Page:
State schools chief Tom Luna stuck close to the education reform road map laid out by a statewide task force as he made public his 2014-2015 budget Tuesday, seeking a career ladder for teachers and restoring dollars districts lost during the recession.
Luna also proposes helping juniors and seniors pay for dual-credit classes that could earn them college credit before graduation, and beefing up professional development for teachers as Idaho Core Standards make their way into classrooms around the state this year.
Luna proposed a $1.37 billion budget, up 5.9 percent from this year. It would be the highest percentage-point increase since 2008 and the largest dollar amount spent on public education since 2009.
In August, Gov. Butch Otter's Task Force for Improving Education produced 20 recommendations such as improving teacher compensation and requiring students to show mastery in a subject before moving onto another one.
Luna, a member of the task force, said money isnt the only solution to putting the recommendations into place. Stakeholders also need to discuss changes to the education system that don't have large price tags.
"This whole package needs to be implemented," he said. "This isn't a buffet."
Lunas education budget isnt the only one lawmakers will consider when they meet in January. Otter will also present a budget, with his vision of how taxpayer money should be spent.
Luna said he did not review his newest budget with the governor. But Otter has endorsed the task forces recommendations.
Other Luna budget highlights:
Career ladder: $42.2 million for a down payment on boosting teacher salaries as part of a career ladder that would reward teachers for improving student performance, classroom management and educational leadership. It would eliminate paying teachers based on length of service or additional education. Total cost of putting a career ladder in place could be $250 million over six years, including raising beginning teacher salaries from $31,000 to $40,000. Luna, following task force recommendations, proposes to increase beginning salaries for 2014-2015 to $33,000. Details of a career ladder have not been worked out yet.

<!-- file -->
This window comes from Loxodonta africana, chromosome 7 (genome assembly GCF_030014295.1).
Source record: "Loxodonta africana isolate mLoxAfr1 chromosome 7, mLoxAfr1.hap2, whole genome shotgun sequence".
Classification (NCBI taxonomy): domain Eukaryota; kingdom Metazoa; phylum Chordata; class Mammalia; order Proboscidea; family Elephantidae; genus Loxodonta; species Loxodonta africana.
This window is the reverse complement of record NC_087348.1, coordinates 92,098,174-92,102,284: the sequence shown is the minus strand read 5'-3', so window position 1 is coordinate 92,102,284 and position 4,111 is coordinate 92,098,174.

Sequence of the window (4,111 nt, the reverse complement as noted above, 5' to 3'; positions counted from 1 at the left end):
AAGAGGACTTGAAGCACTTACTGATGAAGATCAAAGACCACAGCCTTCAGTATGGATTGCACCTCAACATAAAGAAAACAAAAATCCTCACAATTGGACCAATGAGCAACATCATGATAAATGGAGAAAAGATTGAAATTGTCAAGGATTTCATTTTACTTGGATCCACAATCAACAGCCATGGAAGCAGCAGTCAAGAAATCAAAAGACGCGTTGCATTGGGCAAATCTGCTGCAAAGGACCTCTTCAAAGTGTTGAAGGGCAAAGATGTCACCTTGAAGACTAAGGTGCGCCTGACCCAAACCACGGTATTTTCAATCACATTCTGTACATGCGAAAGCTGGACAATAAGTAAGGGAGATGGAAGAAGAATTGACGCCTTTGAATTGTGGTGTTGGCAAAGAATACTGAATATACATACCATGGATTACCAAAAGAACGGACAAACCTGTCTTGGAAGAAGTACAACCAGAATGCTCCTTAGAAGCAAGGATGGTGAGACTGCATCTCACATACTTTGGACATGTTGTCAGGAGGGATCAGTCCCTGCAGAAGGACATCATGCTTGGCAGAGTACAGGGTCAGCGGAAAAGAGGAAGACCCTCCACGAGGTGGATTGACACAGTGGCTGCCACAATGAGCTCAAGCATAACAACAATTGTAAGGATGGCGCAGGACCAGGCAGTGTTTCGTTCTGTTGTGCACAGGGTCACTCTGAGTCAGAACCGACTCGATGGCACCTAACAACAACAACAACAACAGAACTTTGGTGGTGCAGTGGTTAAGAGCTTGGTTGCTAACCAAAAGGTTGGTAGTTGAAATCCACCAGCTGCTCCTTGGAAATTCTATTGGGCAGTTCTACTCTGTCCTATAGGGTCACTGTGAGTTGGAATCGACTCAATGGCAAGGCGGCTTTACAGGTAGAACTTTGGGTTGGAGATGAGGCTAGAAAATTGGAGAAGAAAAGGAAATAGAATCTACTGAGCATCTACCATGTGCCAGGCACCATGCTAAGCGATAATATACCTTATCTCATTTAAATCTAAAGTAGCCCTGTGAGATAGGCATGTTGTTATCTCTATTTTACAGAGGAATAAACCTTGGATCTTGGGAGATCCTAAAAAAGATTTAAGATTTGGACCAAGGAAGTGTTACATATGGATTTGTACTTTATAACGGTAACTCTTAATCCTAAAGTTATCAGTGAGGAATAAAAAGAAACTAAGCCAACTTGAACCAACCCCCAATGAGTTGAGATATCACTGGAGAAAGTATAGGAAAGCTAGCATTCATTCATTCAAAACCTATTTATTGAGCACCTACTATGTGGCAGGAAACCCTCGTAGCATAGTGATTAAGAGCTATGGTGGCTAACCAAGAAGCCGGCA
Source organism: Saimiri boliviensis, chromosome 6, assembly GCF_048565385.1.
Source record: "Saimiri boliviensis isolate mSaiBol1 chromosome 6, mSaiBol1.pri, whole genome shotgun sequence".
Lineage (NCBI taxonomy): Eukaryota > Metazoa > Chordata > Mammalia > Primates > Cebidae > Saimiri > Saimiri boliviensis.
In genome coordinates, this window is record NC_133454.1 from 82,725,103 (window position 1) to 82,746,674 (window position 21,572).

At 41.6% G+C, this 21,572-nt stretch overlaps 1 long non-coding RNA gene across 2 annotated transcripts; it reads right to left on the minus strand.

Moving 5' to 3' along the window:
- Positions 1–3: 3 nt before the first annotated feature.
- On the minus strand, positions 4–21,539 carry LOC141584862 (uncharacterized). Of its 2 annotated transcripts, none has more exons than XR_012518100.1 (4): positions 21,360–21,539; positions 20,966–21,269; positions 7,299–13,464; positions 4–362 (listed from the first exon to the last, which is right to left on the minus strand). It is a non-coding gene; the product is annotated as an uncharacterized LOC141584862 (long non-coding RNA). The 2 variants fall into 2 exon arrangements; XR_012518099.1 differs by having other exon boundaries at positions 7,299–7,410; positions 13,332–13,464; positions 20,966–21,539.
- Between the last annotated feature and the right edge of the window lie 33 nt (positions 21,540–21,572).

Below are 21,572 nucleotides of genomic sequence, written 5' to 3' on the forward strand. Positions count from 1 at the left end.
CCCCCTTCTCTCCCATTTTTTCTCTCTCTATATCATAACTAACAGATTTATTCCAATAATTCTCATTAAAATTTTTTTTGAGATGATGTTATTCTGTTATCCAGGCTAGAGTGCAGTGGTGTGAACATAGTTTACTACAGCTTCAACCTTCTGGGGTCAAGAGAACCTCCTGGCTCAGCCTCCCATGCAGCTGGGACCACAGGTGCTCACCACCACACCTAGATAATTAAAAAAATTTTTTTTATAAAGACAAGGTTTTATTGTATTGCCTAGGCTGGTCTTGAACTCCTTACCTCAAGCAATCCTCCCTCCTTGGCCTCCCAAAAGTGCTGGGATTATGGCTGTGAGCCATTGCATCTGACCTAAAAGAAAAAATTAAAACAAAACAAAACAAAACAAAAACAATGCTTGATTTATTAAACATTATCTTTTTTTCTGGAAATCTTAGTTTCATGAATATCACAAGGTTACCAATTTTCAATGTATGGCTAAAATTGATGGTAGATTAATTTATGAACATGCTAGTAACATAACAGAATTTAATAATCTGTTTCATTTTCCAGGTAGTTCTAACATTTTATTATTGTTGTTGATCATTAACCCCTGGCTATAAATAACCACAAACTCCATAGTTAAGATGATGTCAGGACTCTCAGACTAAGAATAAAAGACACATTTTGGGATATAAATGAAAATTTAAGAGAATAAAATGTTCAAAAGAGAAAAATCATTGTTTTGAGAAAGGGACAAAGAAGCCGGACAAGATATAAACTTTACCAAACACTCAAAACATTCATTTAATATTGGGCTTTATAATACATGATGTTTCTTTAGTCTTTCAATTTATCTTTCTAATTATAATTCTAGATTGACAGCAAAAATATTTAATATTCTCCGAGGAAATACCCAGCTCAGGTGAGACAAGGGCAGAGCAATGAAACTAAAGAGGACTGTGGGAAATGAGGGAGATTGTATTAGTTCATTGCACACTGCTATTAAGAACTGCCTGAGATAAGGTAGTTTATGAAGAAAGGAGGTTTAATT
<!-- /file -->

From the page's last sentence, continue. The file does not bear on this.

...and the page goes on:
Restoring revenue: $16.5 million for the first installment of replacing the $82.5 million districts lost during the recession. Luna says the money, which is used to keep school doors open, pay the electric bills and pay district health insurance premiums, would not come with any additional restrictions.
Getting a jump on college: Giving high school juniors up to $200 and seniors up to $400 to apply toward the cost of taking college level courses while in high school. The proposal is based on a bill state Sen. Steven Thayn, R- Emmett, expects to introduce in the 2014 session. The proposal would increase funding to help pay for dual credit by $5 million.
Teacher education: $12.2 million to help with teacher professional development, up $8.4 million from this year. "I can't say enough about professional development," Luna said. "That $12.2 million is ongoing. I would anticipate it would go up."